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Study: 1 in 10 referred for cardiac rehab after heart failure

Data considered in the study showed that younger patients, and mostly men, were more likely to be sent for rehab following a hospitalization.

By Stephen Feller
Study: 1 in 10 referred for cardiac rehab after heart failure
Guidelines for heart failure patients recommend a 36-week aerobics training program to help prevent the symptoms of heart failure and improve quality of life. Photo by Robert Kneschke/Shutterstock

LOS ANGELES, Aug. 18 (UPI) -- Exercise rehabilitation programs can help reduce heart failure symptoms but doctors refer only 1 in 10 patients after a hospitalization, researchers found in a new study.

Most patients who were referred to exercise-based rehab programs tended to be younger, researchers found in a study published in the Journal of the American College of Cardiology, and were also more likely to be prescribed medications when they left the hospital.

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"Although we expected some under-referral to cardiac rehabilitation in the heart failure population, the results of this study are startling," said Dr. Gregg Fonarow, the Eliot Corday Chair in Cardiovascular Medicine and Science at the David Geffen School of Medicine at UCLA, in a press release. "Given the individual and the public health benefits of such programs and the escalating health care expenditures related to heart failure hospitalizations, our findings point to the need for better strategies to increase physicians' and patients' awareness about the importance of cardiac rehabilitation."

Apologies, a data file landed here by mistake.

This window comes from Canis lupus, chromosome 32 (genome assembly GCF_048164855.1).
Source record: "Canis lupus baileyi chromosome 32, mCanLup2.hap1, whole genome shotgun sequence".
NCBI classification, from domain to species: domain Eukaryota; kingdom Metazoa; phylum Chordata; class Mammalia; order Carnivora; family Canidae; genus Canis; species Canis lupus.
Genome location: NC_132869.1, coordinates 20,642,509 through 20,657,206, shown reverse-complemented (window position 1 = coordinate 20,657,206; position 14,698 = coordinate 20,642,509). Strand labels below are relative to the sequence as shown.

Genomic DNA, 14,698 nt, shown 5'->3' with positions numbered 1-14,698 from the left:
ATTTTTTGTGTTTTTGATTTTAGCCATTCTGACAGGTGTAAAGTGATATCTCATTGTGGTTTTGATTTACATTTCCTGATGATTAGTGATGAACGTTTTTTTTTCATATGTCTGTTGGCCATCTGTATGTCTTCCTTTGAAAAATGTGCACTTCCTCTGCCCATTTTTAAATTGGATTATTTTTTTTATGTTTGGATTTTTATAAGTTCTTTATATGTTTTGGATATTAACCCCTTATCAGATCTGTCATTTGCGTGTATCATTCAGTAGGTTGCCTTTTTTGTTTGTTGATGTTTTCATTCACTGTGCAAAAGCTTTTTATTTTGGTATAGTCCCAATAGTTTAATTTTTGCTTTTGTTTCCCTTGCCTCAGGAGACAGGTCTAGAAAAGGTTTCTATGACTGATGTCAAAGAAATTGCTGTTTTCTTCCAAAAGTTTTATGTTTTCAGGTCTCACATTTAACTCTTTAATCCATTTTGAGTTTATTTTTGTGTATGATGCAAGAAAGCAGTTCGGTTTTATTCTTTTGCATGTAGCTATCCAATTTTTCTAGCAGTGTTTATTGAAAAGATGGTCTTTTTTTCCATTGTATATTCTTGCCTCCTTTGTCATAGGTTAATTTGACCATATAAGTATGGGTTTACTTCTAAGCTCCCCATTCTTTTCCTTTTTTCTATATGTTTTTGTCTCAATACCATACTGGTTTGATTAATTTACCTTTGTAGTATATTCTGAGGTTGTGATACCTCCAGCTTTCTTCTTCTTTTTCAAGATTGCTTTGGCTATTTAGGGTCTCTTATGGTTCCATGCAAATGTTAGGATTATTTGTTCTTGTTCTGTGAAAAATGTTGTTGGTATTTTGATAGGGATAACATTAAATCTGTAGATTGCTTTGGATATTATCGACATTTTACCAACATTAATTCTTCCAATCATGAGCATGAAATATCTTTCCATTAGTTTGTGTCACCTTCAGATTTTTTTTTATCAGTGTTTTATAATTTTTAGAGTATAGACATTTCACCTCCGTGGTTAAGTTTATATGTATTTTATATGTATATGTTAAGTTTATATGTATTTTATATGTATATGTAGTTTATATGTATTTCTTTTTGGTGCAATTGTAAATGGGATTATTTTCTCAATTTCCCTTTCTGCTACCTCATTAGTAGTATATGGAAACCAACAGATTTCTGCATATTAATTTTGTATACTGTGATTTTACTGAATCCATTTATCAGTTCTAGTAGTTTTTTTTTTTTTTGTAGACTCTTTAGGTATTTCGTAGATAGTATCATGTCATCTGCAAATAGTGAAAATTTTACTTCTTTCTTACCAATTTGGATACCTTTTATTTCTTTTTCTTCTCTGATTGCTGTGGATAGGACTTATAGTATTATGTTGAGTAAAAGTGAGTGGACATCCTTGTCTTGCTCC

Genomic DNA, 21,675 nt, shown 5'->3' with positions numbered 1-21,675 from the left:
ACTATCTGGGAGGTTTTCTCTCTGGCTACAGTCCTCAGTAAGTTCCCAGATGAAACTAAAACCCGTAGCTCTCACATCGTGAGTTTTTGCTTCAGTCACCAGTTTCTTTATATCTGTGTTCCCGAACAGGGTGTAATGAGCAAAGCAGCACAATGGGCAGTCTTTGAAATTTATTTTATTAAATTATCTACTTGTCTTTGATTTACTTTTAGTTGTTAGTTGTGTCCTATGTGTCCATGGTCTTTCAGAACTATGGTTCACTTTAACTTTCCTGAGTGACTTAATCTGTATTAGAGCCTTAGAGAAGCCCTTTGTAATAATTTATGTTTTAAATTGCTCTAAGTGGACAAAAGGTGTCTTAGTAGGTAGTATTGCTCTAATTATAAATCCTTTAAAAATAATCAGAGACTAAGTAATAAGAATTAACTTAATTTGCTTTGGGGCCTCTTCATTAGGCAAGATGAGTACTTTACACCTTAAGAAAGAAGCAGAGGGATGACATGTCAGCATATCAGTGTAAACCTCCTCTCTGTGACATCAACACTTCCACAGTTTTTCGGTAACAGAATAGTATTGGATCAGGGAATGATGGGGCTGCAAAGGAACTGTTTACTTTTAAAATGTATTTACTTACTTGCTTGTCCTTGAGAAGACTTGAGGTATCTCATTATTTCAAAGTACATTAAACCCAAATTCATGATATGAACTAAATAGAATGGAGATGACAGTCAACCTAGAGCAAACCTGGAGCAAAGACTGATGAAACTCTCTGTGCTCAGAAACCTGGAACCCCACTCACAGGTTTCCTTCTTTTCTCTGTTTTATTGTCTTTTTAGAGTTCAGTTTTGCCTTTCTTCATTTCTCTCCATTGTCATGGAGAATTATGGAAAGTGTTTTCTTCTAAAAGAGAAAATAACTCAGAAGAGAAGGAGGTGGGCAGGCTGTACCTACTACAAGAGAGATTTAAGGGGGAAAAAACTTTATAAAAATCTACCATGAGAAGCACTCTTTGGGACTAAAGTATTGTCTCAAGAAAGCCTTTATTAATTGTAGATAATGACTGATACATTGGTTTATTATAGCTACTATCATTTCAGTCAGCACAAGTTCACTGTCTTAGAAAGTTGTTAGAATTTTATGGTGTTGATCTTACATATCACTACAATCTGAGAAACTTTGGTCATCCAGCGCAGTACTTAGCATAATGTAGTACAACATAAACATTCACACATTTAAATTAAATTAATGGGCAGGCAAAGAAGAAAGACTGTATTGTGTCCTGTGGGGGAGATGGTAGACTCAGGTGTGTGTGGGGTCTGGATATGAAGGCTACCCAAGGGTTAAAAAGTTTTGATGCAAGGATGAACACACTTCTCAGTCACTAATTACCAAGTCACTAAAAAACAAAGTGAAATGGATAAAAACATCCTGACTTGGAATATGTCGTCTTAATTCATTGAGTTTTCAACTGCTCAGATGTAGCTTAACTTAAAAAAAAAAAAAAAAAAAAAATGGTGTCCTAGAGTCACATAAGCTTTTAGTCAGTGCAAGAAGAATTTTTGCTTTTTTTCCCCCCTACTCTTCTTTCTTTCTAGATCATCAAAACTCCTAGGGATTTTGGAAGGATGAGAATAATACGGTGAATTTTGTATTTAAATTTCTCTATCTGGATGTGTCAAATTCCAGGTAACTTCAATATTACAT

Heart failure occurs when the heart doesn't pump blood and oxygen to other parts of the body properly. This can lead to fatigue and shortness of breath, among other symptoms, caused by fluid and congestion in the lungs.

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Researchers analyzed data on 105,619 heart failure patients collected as part of the Get With Guidelines Heart Failure program between 2005 and 2014 who were hospitalized for complications caused by the condition. They found that just 10.4 percent of patients were referred to a rehab program after being treated in a hospital.

Guidelines for patients post-hospitalization recommend they start a 36-week program based around aerobic exercise training, which studies have shown decreases the symptoms of heart failure.

Of those referred after being discharged from the hospital, most were younger and predominantly men, the researchers wrote. The procedures most associated with patients who were sent for rehab included coronary artery bypass grafting, percutaneous coronary intervention, and cardiac valve surgery.

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"Physicians who are more likely to incorporate state-of-the-art therapies in the management of heart failure patients appear also to be more likely to refer their patients to cardiac rehabilitation programs," Fonarow said. "This suggests that raising awareness about the benefits of these programs may be an effective strategy for increasing referrals."

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